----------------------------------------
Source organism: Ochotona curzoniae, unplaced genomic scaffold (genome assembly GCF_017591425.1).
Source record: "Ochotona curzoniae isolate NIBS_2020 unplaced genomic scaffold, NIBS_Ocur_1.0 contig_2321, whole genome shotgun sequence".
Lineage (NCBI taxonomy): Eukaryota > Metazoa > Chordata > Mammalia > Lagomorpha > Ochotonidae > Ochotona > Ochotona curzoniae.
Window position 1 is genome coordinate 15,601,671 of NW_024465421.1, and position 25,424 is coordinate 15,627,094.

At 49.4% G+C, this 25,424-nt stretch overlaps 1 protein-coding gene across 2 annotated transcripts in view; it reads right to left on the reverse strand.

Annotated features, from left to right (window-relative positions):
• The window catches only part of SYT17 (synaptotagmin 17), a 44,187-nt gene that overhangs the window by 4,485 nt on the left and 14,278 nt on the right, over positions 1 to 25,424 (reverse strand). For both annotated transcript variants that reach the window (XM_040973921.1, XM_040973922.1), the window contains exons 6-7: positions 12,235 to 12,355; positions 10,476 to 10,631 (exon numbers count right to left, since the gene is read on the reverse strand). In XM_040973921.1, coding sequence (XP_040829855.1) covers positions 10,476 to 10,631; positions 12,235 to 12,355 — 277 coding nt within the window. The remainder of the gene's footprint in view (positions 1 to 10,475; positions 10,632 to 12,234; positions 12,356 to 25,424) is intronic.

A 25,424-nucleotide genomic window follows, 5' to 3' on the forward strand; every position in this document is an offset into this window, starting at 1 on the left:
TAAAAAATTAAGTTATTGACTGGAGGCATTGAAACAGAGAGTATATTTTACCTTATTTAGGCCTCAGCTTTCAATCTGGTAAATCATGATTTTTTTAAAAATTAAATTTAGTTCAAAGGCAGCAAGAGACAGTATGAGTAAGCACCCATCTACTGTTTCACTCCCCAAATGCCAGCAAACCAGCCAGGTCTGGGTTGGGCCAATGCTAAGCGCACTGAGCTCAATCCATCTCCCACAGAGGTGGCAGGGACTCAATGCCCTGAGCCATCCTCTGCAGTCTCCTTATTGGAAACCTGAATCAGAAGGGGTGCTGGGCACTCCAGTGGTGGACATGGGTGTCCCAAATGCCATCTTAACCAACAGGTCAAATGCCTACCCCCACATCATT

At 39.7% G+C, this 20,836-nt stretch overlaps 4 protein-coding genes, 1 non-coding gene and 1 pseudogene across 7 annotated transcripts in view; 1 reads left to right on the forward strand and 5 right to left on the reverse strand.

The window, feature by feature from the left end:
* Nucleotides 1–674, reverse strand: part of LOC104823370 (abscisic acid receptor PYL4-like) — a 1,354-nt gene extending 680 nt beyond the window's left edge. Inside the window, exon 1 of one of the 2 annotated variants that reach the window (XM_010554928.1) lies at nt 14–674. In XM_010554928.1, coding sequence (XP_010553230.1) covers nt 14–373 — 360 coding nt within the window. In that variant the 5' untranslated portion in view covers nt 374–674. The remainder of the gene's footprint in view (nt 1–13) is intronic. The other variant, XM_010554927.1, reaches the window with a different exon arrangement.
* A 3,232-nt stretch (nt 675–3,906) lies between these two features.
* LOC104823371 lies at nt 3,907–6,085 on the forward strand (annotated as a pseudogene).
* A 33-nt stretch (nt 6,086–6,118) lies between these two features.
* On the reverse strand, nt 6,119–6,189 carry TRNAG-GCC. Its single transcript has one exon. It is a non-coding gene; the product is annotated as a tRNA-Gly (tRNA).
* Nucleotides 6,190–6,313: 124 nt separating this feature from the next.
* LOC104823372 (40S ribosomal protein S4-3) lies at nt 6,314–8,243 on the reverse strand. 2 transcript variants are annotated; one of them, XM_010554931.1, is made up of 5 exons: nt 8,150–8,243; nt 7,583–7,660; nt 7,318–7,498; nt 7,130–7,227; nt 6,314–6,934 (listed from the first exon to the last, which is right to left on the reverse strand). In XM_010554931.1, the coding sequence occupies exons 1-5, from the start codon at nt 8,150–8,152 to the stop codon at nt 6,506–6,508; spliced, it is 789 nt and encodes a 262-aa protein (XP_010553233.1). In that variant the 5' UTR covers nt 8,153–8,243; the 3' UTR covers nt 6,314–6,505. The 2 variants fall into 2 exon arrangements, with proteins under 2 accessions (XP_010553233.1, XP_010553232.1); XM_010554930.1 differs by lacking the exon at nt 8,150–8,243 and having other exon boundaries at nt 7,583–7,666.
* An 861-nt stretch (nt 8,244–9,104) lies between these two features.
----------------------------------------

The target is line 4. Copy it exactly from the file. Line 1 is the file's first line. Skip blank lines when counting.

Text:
Window position 1 is genome coordinate 15,601,671 of NW_024465421.1, and position 25,424 is coordinate 15,627,094.